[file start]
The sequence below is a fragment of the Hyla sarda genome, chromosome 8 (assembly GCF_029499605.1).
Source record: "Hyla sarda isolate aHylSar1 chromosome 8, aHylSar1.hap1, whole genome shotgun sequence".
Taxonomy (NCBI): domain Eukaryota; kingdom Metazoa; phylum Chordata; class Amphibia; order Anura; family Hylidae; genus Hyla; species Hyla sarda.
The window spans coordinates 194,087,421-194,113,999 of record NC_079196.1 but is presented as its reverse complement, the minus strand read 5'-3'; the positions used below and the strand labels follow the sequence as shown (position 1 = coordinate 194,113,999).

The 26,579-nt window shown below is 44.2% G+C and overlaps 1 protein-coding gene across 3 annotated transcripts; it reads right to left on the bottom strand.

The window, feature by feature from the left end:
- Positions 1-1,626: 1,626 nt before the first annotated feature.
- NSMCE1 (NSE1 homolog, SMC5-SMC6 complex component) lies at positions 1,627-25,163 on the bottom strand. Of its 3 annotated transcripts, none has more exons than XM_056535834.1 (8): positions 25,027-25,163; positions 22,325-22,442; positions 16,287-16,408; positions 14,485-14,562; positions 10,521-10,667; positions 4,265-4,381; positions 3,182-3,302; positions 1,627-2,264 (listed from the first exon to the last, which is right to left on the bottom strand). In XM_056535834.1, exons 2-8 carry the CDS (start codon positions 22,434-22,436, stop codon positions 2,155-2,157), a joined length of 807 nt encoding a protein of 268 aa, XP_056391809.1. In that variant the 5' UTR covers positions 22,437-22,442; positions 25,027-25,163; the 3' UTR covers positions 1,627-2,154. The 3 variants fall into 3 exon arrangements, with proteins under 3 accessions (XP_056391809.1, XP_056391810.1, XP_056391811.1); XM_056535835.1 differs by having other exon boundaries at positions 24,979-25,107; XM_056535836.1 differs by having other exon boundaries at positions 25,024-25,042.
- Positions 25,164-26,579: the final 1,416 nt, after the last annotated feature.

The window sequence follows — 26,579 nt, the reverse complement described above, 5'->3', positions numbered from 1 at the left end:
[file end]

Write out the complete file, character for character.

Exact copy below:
The sequence below is a fragment of the Hyla sarda genome, chromosome 8 (assembly GCF_029499605.1).
Source record: "Hyla sarda isolate aHylSar1 chromosome 8, aHylSar1.hap1, whole genome shotgun sequence".
Taxonomy (NCBI): domain Eukaryota; kingdom Metazoa; phylum Chordata; class Amphibia; order Anura; family Hylidae; genus Hyla; species Hyla sarda.
The window spans coordinates 194,087,421-194,113,999 of record NC_079196.1 but is presented as its reverse complement, the minus strand read 5'-3'; the positions used below and the strand labels follow the sequence as shown (position 1 = coordinate 194,113,999).

The 26,579-nt window shown below is 44.2% G+C and overlaps 1 protein-coding gene across 3 annotated transcripts; it reads right to left on the bottom strand.

The window, feature by feature from the left end:
- Positions 1-1,626: 1,626 nt before the first annotated feature.
- NSMCE1 (NSE1 homolog, SMC5-SMC6 complex component) lies at positions 1,627-25,163 on the bottom strand. Of its 3 annotated transcripts, none has more exons than XM_056535834.1 (8): positions 25,027-25,163; positions 22,325-22,442; positions 16,287-16,408; positions 14,485-14,562; positions 10,521-10,667; positions 4,265-4,381; positions 3,182-3,302; positions 1,627-2,264 (listed from the first exon to the last, which is right to left on the bottom strand). In XM_056535834.1, exons 2-8 carry the CDS (start codon positions 22,434-22,436, stop codon positions 2,155-2,157), a joined length of 807 nt encoding a protein of 268 aa, XP_056391809.1. In that variant the 5' UTR covers positions 22,437-22,442; positions 25,027-25,163; the 3' UTR covers positions 1,627-2,154. The 3 variants fall into 3 exon arrangements, with proteins under 3 accessions (XP_056391809.1, XP_056391810.1, XP_056391811.1); XM_056535835.1 differs by having other exon boundaries at positions 24,979-25,107; XM_056535836.1 differs by having other exon boundaries at positions 25,024-25,042.
- Positions 25,164-26,579: the final 1,416 nt, after the last annotated feature.

The window sequence follows — 26,579 nt, the reverse complement described above, 5'->3', positions numbered from 1 at the left end: